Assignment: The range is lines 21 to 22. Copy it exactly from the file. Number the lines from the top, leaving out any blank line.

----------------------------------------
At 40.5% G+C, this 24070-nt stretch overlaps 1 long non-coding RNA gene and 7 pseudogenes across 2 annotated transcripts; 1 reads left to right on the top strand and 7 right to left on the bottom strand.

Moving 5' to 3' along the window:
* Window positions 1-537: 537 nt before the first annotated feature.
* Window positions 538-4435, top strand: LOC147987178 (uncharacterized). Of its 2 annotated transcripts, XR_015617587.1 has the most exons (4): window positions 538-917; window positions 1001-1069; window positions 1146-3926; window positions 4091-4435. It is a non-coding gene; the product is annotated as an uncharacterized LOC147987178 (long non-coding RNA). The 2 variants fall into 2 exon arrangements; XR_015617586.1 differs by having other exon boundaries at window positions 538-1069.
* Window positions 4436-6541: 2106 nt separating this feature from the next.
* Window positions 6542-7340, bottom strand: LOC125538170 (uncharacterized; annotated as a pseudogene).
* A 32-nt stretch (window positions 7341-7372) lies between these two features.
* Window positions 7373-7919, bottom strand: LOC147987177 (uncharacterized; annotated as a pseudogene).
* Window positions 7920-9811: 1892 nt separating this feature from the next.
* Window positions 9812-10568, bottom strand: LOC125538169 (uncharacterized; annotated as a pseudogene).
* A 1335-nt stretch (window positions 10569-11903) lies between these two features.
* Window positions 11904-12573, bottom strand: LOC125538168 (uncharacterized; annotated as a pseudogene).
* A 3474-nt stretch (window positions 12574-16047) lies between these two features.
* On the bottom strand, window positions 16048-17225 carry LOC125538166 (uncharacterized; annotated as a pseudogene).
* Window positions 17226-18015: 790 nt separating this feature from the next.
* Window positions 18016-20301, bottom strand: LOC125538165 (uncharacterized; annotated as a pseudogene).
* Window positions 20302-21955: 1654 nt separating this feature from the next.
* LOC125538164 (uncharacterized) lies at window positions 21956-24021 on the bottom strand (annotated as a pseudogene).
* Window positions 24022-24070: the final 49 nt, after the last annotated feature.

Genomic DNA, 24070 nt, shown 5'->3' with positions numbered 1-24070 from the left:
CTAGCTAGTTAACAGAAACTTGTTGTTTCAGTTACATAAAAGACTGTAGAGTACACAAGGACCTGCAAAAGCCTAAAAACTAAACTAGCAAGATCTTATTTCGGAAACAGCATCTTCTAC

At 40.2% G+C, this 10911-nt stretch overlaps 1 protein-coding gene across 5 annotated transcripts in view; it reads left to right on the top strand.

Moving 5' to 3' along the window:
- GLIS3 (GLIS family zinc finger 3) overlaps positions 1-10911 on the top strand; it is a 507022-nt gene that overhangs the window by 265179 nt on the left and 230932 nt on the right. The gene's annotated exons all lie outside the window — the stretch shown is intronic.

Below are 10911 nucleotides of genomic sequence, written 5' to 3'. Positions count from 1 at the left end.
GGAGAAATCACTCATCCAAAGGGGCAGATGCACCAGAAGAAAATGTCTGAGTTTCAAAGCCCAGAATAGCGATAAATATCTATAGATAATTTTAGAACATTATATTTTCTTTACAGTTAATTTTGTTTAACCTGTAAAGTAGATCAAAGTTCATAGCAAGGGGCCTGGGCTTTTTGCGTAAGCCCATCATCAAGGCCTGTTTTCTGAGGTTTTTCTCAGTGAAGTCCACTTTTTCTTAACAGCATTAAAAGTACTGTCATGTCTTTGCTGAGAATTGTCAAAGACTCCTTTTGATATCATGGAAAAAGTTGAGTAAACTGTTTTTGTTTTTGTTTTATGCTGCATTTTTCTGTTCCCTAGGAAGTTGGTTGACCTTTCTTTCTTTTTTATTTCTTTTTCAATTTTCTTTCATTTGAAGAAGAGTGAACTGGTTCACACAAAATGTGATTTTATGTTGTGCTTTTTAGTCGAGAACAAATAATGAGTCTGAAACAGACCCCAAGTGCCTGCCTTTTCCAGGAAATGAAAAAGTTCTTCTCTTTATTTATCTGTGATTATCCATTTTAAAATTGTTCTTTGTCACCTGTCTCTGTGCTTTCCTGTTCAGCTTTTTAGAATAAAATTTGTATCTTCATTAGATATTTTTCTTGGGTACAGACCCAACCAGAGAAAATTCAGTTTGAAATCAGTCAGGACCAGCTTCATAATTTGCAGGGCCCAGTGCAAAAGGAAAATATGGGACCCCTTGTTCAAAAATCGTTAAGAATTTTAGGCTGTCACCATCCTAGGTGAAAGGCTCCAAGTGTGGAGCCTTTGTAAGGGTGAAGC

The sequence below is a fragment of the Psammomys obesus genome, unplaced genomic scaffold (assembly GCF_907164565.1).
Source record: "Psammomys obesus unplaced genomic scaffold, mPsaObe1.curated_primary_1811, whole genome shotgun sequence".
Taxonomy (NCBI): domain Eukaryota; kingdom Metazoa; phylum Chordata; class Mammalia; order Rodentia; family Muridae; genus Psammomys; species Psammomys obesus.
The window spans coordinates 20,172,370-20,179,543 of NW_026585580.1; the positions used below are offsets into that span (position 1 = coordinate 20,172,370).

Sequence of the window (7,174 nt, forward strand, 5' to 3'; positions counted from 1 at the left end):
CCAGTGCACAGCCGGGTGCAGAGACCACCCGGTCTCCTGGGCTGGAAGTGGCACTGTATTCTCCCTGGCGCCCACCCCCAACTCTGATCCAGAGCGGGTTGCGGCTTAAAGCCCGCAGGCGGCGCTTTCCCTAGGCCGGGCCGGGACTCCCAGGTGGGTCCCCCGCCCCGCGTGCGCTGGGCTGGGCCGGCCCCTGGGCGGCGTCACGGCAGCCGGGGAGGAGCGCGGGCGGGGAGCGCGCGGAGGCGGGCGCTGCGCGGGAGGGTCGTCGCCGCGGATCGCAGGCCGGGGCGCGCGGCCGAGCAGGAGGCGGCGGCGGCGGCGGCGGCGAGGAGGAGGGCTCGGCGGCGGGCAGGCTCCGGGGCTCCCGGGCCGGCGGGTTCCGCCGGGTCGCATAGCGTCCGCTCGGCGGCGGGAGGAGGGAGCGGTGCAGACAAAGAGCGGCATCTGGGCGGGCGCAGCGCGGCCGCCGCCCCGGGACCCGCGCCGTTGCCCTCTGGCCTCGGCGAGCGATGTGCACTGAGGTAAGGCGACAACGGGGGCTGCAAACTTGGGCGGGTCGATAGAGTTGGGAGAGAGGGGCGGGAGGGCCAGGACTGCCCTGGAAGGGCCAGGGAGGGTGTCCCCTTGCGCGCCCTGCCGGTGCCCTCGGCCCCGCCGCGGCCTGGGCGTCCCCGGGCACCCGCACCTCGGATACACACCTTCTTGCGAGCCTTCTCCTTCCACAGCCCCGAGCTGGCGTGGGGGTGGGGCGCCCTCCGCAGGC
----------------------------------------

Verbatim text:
CTAGCTAGTTAACAGAAACTTGTTGTTTCAGTTACATAAAAGACTGTAGAGTACACAAGGACCTGCAAAAGCCTAAAAACTAAACTAGCAAGATCTTATTTCGGAAACAGCATCTTCTAC

At 40.2% G+C, this 10911-nt stretch overlaps 1 protein-coding gene across 5 annotated transcripts in view; it reads left to right on the top strand.